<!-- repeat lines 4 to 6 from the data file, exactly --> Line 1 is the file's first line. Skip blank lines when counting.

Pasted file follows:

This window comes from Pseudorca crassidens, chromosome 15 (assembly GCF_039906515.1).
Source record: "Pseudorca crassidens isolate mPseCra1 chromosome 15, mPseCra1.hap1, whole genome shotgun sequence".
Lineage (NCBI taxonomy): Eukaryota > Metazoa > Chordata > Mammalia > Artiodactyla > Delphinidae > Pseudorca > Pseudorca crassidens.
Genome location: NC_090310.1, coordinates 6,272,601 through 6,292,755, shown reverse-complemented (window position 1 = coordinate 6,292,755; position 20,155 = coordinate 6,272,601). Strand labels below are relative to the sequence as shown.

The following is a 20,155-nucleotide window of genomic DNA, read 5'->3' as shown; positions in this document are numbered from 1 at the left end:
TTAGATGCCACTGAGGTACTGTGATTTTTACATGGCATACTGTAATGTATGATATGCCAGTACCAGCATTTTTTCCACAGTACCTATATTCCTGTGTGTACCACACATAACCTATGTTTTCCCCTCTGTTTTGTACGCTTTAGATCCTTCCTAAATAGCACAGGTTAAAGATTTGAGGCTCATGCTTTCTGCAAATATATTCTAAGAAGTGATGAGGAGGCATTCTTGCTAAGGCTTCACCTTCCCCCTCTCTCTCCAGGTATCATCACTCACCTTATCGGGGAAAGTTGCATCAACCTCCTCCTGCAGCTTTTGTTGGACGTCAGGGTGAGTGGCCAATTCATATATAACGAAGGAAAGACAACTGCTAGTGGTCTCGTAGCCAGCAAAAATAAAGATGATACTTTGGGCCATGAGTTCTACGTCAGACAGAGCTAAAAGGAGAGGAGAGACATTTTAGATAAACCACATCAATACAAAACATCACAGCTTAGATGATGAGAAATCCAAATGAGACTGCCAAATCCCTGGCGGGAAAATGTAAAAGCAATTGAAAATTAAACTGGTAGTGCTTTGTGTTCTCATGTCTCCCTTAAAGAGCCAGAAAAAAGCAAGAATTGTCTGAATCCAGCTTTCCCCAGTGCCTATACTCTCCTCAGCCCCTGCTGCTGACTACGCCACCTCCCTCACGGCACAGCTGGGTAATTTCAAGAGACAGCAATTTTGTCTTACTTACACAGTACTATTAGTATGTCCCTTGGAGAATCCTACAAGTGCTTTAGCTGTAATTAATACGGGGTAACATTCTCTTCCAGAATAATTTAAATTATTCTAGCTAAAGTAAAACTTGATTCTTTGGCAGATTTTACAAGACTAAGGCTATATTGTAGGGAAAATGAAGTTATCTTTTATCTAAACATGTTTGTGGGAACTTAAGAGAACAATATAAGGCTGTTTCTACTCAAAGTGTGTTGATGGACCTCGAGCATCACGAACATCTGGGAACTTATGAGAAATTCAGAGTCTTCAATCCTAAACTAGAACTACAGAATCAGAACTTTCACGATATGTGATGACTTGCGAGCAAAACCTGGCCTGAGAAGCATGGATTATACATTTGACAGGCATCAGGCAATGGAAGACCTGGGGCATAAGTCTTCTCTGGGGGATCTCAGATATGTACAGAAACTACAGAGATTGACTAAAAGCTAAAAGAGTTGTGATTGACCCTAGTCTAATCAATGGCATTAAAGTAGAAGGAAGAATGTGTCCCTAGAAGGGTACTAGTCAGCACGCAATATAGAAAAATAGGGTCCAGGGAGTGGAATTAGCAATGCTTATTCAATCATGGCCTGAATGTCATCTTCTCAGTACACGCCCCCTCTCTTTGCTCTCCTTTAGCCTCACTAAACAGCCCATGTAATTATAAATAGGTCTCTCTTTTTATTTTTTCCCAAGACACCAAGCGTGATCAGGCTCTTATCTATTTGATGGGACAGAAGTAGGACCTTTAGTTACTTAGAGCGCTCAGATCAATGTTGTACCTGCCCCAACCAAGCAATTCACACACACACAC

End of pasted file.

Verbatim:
Genome location: NC_090310.1, coordinates 6,272,601 through 6,292,755, shown reverse-complemented (window position 1 = coordinate 6,292,755; position 20,155 = coordinate 6,272,601). Strand labels below are relative to the sequence as shown.

The following is a 20,155-nucleotide window of genomic DNA, read 5'->3' as shown; positions in this document are numbered from 1 at the left end:
TTAGATGCCACTGAGGTACTGTGATTTTTACATGGCATACTGTAATGTATGATATGCCAGTACCAGCATTTTTTCCACAGTACCTATATTCCTGTGTGTACCACACATAACCTATGTTTTCCCCTCTGTTTTGTACGCTTTAGATCCTTCCTAAATAGCACAGGTTAAAGATTTGAGGCTCATGCTTTCTGCAAATATATTCTAAGAAGTGATGAGGAGGCATTCTTGCTAAGGCTTCACCTTCCCCCTCTCTCTCCAGGTATCATCACTCACCTTATCGGGGAAAGTTGCATCAACCTCCTCCTGCAGCTTTTGTTGGACGTCAGGGTGAGTGGCCAATTCATATATAACGAAGGAAAGACAACTGCTAGTGGTCTCGTAGCCAGCAAAAATAAAGATGATACTTTGGGCCATGAGTTCTACGTCAGACAGAGCTAAAAGGAGAGGAGAGACATTTTAGATAAACCACATCAATACAAAACATCACAGCTTAGATGATGAGAAATCCAAATGAGACTGCCAAATCCCTGGCGGGAAAATGTAAAAGCAATTGAAAATTAAACTGGTAGTGCTTTGTGTTCTCATGTCTCCCTTAAAGAGCCAGAAAAAAGCAAGAATTGTCTGAATCCAGCTTTCCCCAGTGCCTATACTCTCCTCAGCCCCTGCTGCTGACTACGCCACCTCCCTCACGGCACAGCTGGGTAATTTCAAGAGACAGCAATTTTGTCTTACTTACACAGTACTATTAGTATGTCCCTTGGAGAATCCTACAAGTGCTTTAGCTGTAATTAATACGGGGTAACATTCTCTTCCAGAATAATTTAAATTATTCTAGCTAAAGTAAAACTTGATTCTTTGGCAGATTTTACAAGACTAAGGCTATATTGTAGGGAAAATGAAGTTATCTTTTATCTAAACATGTTTGTGGGAACTTAAGAGAACAATATAAGGCTGTTTCTACTCAAAGTGTGTTGATGGACCTCGAGCATCACGAACATCTGGGAACTTATGAGAAATTCAGAGTCTTCAATCCTAAACTAGAACTACAGAATCAGAACTTTCACGATATGTGATGACTTGCGAGCAAAACCTGGCCTGAGAAGCATGGATTATACATTTGACAGGCATCAGGCAATGGAAGACCTGGGGCATAAGTCTTCTCTGGGGGATCTCAGATATGTACAGAAACTACAGAGATTGACTAAAAGCTAAAAGAGTTGTGATTGACCCTAGTCTAATCAATGGCATTAAAGTAGAAGGAAGAATGTGTCCCTAGAAGGGTACTAGTCAGCACGCAATATAGAAAAATAGGGTCCAGGGAGTGGAATTAGCAATGCTTATTCAATCATGGCCTGAATGTCATCTTCTCAGTACACGCCCCCTCTCTTTGCTCTCCTTTAGCCTCACTAAACAGCCCATGTAATTATAAATAGGTCTCTCTTTTTATTTTTTCCCAAGACACCAAGCGTGATCAGGCTCTTATCTATTTGATGGGACAGAAGTAGGACCTTTAGTTACTTAGAGCGCTCAGATCAATGTTGTACCTGCCCCAACCAAGCAATTCACACACACACAC